Wednesday, August 17

Um, No.

AP: Harvard to Investigate Origins of Life

Mon Aug 15, 9:03 AM ET

CAMBRIDGE, Mass. - Harvard University is joining the long-running debate over the theory of evolution by launching a research project to study how life began.

The team of researchers will receive $1 million in funding annually from Harvard over the next few years. The project begins with an admission that some mysteries about life's origins cannot be explained.

"My expectation is that we will be able to reduce this to a very simple series of logical events that could have taken place with no divine intervention," said David R. Liu, a professor of chemistry and chemical biology at Harvard.


My wife has a soap opera. This is my primary reason for blogging anonymously.

No, really, The Young and the Restless, "Y&R" to the headline writers at TV Guide™, was the slog of choice of her crowd at college, and she tunes in now and then out of incontinent nostalgia. Or it may be she only turns it on when I'm also at home just to hear me hoot at the thing, or do my Victor Newman/Eric Braeden/Hans Gudegast monotone--the man reads every goddam line exactly the same, plus he's been in this country for forty years and his accent is now thicker than it was on The Rat Patrol. Anyway, the point is, I've watched this nonsense over the years, and it frequently is moved along in its glacial fashion by writing which is so utterly, incomprehensibly stupid as to defy explanation. Forget the fact that toddlers are regularly packed off to "boarding school", forgotten about for two years, and return old enough to vote. The silly manipulations of bedrock reality based on the dictates of soap peddling I understand. It's when jaw-droppingly idiotic events take place which could just as easily have been written to conform to a non-delusional view of the world that I begin to despair for the future of the race. Like the time Paul Williams, PI, found a cassette tape containing vital evidence and there was a two-day delay while he found a guy he knew who owned a cassette player. Or the Abbott family, who took their privately-held international cosmetics giant public and managed to sell 51% of the stock.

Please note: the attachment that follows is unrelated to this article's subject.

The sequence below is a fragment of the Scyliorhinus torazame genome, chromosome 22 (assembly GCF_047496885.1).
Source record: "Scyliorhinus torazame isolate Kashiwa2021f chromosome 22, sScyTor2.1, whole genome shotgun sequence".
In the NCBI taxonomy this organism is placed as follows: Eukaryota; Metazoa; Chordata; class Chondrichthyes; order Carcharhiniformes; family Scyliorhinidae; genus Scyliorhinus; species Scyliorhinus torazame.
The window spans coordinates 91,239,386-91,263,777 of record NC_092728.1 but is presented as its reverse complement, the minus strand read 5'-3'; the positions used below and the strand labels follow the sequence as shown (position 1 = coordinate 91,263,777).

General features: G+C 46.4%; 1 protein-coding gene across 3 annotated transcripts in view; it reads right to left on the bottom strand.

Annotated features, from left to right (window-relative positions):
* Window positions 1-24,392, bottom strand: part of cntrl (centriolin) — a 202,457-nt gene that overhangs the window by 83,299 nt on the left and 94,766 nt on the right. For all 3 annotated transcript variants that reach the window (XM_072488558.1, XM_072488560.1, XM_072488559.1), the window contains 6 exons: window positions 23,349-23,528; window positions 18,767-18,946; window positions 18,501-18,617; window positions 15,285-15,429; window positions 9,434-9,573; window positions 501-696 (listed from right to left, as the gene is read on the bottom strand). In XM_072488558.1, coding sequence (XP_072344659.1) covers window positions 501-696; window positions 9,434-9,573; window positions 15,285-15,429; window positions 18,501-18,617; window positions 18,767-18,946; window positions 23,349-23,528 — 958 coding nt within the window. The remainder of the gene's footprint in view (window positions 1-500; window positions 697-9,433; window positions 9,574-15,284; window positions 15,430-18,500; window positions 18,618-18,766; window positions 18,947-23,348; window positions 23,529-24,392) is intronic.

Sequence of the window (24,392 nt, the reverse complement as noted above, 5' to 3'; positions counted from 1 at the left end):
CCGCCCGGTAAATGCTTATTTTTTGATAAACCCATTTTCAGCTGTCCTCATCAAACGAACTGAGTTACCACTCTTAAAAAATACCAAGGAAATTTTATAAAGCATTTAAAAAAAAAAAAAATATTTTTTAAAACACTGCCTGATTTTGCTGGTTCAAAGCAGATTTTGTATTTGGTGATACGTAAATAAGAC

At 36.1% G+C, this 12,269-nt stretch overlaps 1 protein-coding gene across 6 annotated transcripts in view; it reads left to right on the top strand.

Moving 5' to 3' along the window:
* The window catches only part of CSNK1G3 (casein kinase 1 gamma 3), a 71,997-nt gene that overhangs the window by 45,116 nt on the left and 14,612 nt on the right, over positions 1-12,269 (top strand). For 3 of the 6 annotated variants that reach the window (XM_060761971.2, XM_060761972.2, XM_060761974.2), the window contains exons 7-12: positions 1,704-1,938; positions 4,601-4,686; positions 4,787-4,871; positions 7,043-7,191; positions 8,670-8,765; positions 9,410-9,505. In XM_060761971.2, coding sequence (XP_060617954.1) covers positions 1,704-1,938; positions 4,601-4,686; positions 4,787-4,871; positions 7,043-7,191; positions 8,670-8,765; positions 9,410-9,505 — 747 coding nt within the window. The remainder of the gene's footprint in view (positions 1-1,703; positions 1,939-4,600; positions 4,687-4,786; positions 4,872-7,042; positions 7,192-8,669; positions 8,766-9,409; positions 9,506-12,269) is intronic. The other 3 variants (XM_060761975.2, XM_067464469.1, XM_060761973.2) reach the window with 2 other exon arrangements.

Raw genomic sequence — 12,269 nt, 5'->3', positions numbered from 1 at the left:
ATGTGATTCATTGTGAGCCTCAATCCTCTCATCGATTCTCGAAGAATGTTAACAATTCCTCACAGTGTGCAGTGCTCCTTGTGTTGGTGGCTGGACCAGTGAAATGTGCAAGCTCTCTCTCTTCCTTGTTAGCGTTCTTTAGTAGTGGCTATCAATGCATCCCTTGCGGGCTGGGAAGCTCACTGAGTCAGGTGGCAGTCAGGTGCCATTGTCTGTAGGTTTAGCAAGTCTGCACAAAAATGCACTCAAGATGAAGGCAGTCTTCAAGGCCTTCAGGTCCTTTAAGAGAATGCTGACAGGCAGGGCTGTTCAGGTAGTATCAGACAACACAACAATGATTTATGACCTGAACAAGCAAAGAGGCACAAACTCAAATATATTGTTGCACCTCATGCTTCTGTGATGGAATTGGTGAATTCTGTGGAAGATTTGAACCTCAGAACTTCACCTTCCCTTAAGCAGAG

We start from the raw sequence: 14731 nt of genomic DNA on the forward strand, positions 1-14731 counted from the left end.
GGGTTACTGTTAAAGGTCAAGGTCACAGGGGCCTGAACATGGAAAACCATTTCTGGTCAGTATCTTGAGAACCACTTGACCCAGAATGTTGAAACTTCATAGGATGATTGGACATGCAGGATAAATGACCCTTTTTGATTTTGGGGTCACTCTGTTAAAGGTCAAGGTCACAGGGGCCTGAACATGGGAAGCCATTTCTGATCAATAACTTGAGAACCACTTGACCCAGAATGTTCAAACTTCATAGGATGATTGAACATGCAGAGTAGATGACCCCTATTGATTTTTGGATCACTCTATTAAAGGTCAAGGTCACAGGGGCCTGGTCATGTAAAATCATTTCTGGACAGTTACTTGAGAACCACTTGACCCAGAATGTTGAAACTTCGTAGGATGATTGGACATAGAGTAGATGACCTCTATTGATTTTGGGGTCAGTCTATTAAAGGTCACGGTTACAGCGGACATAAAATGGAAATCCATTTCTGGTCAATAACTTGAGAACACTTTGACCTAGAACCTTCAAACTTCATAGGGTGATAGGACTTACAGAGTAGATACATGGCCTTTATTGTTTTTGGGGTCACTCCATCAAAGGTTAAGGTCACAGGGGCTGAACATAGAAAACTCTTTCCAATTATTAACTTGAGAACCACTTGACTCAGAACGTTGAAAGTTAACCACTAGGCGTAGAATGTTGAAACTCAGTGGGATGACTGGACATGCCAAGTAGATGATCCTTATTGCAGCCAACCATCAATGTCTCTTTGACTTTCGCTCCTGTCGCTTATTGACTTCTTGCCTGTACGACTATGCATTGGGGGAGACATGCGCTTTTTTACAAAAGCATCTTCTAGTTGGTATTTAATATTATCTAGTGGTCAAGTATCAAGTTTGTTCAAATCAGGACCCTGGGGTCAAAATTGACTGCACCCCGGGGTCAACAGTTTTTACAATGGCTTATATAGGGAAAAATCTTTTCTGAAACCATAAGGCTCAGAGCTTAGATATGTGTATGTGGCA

This AP story is right out of that same stable. Evolution is a theory, yes; it is also an observable fact. There is no "debate" over the theory of evolution which Harvard is joining, let alone one it has been standing on the sidelines of until now. The announced project concerns abiogenesis, which, while no where near as established as evolution, is considerably less controversial than creationists try to portray it. And evolution does not rise or fall based on what Harvard may or may not discover; evolution is established whether the ultimate source of self-replicating molecules was primordial soup, a cosmic Thunderer in long white beard and sandals, or two giant turtles humping.

So just how difficult could it have been to write this story in accordance with the facts?

8 comments:

D. Sidhe said...

Science journalists established decades ago that they get pedantic letters correcting their idiocies on points both vital to the story and obscure-to-the-point-of-vanishing regardless of how much research they do on any given subject.
They naturally concluded that there's no point to bothering with the research.
Coupled with the then-increasing and now-solidified tendency of owners to regard newspapers as profit makers rather than anything approaching information, science writing has maintained a fairly stable level of support from editors *provided it's done cheaply*.
It's not as expensive as local reporting (which requires reporters in each bureau as opposed to just some guys who can read a wire), it doesn't piss off advertizers like investigative reporting (which can expose the misdeeds of advertizers but mostly just keeps readers in a gloomy mindset not receptive to ad pitches), and it's fairly popular and non-controversial.